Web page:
an independent position in every representation of such evangelicapostolic catholicity, as long as the word of God is proclaimed in German speech, and His praise sung in the German tongue. His Majesty lives in the hope, especially, that in the present century, the position of the evangelical Christendom of Germany, as soon as it becomes conscious of its vocation, will hold a position proportionate to the general intellectual and political position of that people, from whom three hundred years ago the blessed work of the Reformation of the Church proceeded.

* In accordance with these convictions, the above-mentioned confidential conference must be governed by two leading principles. The one, the utmost possible unity of operation and labour in the Turkish empire, and especially in the Holy Land : the other, regard to the independent' existence of the Evangelical German Church, and to the individuality of the German people.

• THAT THE ENGLISH CHURCH ERECT A BISHOPRIC OF ITS OWN at Jerusalem, the King's Majesty regards as first condition and beginning of combined operations. The foundation appears already laid, as it were, by a special Providence. The first fruits of the mission in Jerusalem warrant the fairest hopes.

The Bishopric to be erected at Jerusalem would, therefore, connect itself with the foundation and buildings already begun on the Mount Zion, and comprehend all evangelical Christians willing to take part in it.'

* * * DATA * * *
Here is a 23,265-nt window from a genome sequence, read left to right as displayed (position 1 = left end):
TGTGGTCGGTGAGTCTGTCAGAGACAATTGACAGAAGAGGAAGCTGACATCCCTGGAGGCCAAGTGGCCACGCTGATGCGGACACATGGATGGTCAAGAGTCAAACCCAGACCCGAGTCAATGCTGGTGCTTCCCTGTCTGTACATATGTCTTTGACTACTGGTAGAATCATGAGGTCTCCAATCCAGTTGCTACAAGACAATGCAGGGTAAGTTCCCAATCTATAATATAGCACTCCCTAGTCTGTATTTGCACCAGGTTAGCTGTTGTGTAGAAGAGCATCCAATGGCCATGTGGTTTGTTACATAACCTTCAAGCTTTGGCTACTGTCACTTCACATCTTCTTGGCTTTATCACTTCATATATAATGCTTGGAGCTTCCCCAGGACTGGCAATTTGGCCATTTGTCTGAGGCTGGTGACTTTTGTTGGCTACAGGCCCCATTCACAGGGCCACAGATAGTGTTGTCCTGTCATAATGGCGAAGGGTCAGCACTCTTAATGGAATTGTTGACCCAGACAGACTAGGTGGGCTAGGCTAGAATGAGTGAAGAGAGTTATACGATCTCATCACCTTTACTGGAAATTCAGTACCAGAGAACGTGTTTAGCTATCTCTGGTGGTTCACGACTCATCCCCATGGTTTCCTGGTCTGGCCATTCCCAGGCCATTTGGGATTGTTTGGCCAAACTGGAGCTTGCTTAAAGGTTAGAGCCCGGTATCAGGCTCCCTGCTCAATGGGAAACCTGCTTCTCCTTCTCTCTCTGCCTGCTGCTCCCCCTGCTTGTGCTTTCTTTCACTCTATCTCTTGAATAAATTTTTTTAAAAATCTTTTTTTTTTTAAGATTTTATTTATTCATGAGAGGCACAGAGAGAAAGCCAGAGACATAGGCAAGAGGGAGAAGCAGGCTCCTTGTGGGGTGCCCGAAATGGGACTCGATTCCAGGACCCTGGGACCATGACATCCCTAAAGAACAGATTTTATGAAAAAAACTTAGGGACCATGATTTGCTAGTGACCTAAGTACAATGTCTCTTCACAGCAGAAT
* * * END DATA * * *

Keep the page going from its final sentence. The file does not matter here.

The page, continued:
The Reviewer well remarks :- Since the days that Cyrus published his proclamation,“ Saying to Jerusalem, Thou shalt be built, and to the temple, Thy foundations shall be laid," a more remarkable or important document never issued from royal cabinet. It was conceived in faith, and written with Christian zeal, tempered by wisdom. The spirit of love and true charity appears in the King's willingness, for the great object in view, to concede everything that did not involve a sacrifice of honesty, or a surrender of the great Protestant principle of the right of independent existence and selfgovernment for every separate national Church. He is willing to unite with the Church of England in a missionary enterprise for the conversion of the Jews, and for the revival of Oriental Christendom; but he says distinctly, that“ no foreign prelate hath or ought to have jurisdiction” in his realm of Prussia. He offers